"We stand on section 706(2)(D) because NEPA is essentially a procedural statute. Its purpose is to assure that, by following the procedures that it prescribes, agencies will be fully aware of the impact of their decisions when they make them."


Trout Unlimited v. Morton, 509 F.2d at 1283, followed shortly thereafter, saying:"(A)n EIS is in compliance with NEPA when its form, content, and preparation substantially (1) provide decision-makers with an environmental disclosure sufficiently detailed to aid in the substantive decision whether to proceed with the project in the light of its environmental consequences, and (2) make available to the public, information of the proposed project's environmental impact and encourage public participation in the development of that information."


A draft EIS was made available for comment on December 13, 1974, and comments were solicited. None were received from the appellees. The final EIS was sent to the Council on Environmental Quality and made available to the public on August 28, 1974. The EIS described seven alternative airport sites. In the draft EIS there was described the effects of no airport at all, pointing out that the existing airport was within the city limits creating a safety hazard and making expansion a virtual impossibility. The trial court found:




The site of the projected Caldwell Industrial Air Park was selected from eight sites in the Caldwell-Canyon County area. The site selection process included a site selection study which was admitted as Plaintiffs' Exhibit 8 in the trial. The study did not include a formal Environmental Impact Assessment or Statement on any of the alternatives other than the site selected for the project, i. e., Site 8; however, included in the Site Selection Study were many environmental considerations of the several sites. The Site Selection Study was professionally completed and adequately discussed and considered all relevant factors and the result was supported by the facts contained in the Study."


The EIS was presented to and approved by the Acting Assistant Secretary for Transportation, Glen Sedam, after having circulated through the appropriate administrative review bodies.1 A public hearing was held on September 5, 1973, and the appellants in this action were present and spoke as well as other opponents and proponents in a fairly conducted meeting.2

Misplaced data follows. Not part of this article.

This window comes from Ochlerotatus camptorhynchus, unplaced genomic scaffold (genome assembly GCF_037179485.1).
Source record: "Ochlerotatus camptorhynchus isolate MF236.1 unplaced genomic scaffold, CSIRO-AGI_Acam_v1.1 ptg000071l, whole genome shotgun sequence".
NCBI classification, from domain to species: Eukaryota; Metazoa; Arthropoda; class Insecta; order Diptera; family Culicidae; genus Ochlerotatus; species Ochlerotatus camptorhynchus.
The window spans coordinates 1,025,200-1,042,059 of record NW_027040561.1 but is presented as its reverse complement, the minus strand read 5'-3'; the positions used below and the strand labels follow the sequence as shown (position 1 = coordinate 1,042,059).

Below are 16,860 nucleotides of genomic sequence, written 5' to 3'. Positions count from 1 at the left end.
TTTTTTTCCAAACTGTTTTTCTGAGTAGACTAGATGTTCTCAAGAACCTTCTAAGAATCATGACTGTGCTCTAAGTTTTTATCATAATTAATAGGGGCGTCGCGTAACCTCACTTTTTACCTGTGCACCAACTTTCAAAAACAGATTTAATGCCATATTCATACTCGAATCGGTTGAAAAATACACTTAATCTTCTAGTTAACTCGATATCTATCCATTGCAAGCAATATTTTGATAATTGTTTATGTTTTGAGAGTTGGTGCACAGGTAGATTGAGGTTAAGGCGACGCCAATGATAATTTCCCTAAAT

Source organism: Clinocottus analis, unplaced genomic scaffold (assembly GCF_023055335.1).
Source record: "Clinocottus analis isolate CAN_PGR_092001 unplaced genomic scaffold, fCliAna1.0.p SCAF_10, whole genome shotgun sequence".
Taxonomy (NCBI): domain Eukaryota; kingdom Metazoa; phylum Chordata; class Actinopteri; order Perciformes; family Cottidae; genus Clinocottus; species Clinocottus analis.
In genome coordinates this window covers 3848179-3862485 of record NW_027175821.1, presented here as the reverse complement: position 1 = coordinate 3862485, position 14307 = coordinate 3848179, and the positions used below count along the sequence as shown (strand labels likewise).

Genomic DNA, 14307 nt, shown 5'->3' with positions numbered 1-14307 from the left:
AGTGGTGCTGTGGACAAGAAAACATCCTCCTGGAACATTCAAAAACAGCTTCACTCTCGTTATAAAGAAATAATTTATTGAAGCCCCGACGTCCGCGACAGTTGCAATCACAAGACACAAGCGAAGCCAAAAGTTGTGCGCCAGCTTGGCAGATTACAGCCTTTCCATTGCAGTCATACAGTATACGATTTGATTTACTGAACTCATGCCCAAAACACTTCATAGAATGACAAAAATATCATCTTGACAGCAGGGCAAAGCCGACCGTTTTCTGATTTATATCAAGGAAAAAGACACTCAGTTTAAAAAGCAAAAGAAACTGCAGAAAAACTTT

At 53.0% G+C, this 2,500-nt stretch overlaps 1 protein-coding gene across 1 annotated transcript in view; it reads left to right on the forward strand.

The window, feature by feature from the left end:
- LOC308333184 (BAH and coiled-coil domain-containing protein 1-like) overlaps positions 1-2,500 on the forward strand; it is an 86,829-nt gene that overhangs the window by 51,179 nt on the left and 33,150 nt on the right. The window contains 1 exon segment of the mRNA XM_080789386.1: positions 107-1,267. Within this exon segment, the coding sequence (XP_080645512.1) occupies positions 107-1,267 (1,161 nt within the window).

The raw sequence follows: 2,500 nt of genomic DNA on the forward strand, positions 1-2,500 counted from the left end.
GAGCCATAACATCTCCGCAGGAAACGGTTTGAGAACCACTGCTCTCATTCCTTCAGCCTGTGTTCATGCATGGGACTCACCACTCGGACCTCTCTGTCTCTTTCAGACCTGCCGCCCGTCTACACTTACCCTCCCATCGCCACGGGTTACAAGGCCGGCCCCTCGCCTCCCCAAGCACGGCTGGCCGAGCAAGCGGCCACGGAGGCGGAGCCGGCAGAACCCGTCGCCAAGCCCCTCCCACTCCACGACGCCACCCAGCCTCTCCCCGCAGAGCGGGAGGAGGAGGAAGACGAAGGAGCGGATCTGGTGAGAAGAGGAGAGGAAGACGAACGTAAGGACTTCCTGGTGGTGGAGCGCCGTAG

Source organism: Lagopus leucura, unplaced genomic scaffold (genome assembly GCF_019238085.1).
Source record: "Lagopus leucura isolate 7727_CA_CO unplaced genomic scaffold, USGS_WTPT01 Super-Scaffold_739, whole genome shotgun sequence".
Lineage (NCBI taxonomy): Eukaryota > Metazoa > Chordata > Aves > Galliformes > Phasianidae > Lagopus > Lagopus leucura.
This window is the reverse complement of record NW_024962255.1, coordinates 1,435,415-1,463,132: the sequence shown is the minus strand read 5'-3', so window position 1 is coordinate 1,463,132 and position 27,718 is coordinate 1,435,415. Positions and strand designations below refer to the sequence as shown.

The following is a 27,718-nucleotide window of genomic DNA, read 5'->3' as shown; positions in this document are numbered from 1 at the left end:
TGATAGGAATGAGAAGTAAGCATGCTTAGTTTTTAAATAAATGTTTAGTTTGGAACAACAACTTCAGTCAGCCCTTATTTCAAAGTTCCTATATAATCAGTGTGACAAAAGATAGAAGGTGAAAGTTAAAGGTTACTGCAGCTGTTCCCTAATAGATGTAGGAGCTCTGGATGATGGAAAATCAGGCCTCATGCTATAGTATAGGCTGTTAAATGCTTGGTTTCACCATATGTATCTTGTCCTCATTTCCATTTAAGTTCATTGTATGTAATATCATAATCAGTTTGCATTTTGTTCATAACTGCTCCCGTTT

Conclusions of Law were filed which included a statement that a cost-benefit "formalized and quantified in dollars" was not required under NEPA in this case. The court also pointed out that the acquisition of appellant's land does not constitute irreparable damage where just and adequate compensation must be paid to the landowners whose land will be taken. The court finally concluded that Title 5 U.S.C. § 706(2)(D) of the Administrative Procedure Act and section 1716(c)(3) of the Airport and Airway Development Act of 19703 had been given consideration and complied with.


We agree with the decision of the district judge. The EIS has been reviewed carefully, including the final draft, and we believe it to have been entirely sufficient under the appropriate tests by which it is measured. The judgment of the district court is AFFIRMED.


Honorable Robert M. Takasugi, United States District Judge for the Central District of California, sitting by designation


Findings of Fact, item VIII:

"The Environmental Impact Assessment, which was the basis for the Draft Environmental Impact Statement, was prepared by Alpha Engineers, Inc. of Caldwell, Idaho. The Environmental Impact Statement was approved by the Acting Assistant Secretary for Environment, Safety and Consumer Affairs, Department of Transportation, Glen Sedam, on August 28, 1974, after having been channeled through the appropriate and correct administrative review process and consideration having been given to the comments submitted on the Draft Environmental Impact Statement by various Federal, State and local agencies."


The trial court considered a technical error in the legal description and found that no one was misled or harmed as a result of the typographical error


Section 1716(c)(3) of the AADA provides that "No airport development project may be approved by the Secretary unless he is satisfied that fair consideration has been given to the interest of communities in or near which the project may be located."